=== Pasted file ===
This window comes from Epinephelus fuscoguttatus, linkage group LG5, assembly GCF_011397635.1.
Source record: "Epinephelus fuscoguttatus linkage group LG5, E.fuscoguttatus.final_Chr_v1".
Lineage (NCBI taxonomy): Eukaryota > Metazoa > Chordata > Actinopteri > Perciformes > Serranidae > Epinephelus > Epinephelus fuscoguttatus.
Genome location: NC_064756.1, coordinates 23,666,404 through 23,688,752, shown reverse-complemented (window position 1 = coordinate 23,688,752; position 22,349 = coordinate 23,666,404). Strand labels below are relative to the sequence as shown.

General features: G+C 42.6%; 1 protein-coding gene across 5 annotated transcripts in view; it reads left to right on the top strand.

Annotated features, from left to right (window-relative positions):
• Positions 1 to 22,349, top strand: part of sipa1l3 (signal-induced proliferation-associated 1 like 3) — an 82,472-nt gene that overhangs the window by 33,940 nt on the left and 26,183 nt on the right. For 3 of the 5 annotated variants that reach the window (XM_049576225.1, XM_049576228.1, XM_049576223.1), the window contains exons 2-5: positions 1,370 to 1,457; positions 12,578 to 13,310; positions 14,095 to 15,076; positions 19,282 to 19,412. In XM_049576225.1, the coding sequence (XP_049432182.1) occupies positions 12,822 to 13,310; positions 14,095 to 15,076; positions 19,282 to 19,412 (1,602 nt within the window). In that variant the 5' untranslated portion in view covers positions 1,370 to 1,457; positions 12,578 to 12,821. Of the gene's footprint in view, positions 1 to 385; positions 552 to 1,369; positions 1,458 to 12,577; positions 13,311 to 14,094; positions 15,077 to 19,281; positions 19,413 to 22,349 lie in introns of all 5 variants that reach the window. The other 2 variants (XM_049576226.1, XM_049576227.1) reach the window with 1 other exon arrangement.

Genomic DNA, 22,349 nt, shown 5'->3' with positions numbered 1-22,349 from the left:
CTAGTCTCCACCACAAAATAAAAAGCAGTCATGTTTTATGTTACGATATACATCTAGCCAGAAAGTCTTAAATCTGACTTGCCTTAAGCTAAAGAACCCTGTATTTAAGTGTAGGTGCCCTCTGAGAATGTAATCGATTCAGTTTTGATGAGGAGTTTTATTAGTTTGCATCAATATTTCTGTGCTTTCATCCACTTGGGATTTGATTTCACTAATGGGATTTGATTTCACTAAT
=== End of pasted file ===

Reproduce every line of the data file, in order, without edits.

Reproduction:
This window comes from Epinephelus fuscoguttatus, linkage group LG5, assembly GCF_011397635.1.
Source record: "Epinephelus fuscoguttatus linkage group LG5, E.fuscoguttatus.final_Chr_v1".
Lineage (NCBI taxonomy): Eukaryota > Metazoa > Chordata > Actinopteri > Perciformes > Serranidae > Epinephelus > Epinephelus fuscoguttatus.
Genome location: NC_064756.1, coordinates 23,666,404 through 23,688,752, shown reverse-complemented (window position 1 = coordinate 23,688,752; position 22,349 = coordinate 23,666,404). Strand labels below are relative to the sequence as shown.

General features: G+C 42.6%; 1 protein-coding gene across 5 annotated transcripts in view; it reads left to right on the top strand.

Annotated features, from left to right (window-relative positions):
• Positions 1 to 22,349, top strand: part of sipa1l3 (signal-induced proliferation-associated 1 like 3) — an 82,472-nt gene that overhangs the window by 33,940 nt on the left and 26,183 nt on the right. For 3 of the 5 annotated variants that reach the window (XM_049576225.1, XM_049576228.1, XM_049576223.1), the window contains exons 2-5: positions 1,370 to 1,457; positions 12,578 to 13,310; positions 14,095 to 15,076; positions 19,282 to 19,412. In XM_049576225.1, the coding sequence (XP_049432182.1) occupies positions 12,822 to 13,310; positions 14,095 to 15,076; positions 19,282 to 19,412 (1,602 nt within the window). In that variant the 5' untranslated portion in view covers positions 1,370 to 1,457; positions 12,578 to 12,821. Of the gene's footprint in view, positions 1 to 385; positions 552 to 1,369; positions 1,458 to 12,577; positions 13,311 to 14,094; positions 15,077 to 19,281; positions 19,413 to 22,349 lie in introns of all 5 variants that reach the window. The other 2 variants (XM_049576226.1, XM_049576227.1) reach the window with 1 other exon arrangement.

Genomic DNA, 22,349 nt, shown 5'->3' with positions numbered 1-22,349 from the left:
CTAGTCTCCACCACAAAATAAAAAGCAGTCATGTTTTATGTTACGATATACATCTAGCCAGAAAGTCTTAAATCTGACTTGCCTTAAGCTAAAGAACCCTGTATTTAAGTGTAGGTGCCCTCTGAGAATGTAATCGATTCAGTTTTGATGAGGAGTTTTATTAGTTTGCATCAATATTTCTGTGCTTTCATCCACTTGGGATTTGATTTCACTAATGGGATTTGATTTCACTAAT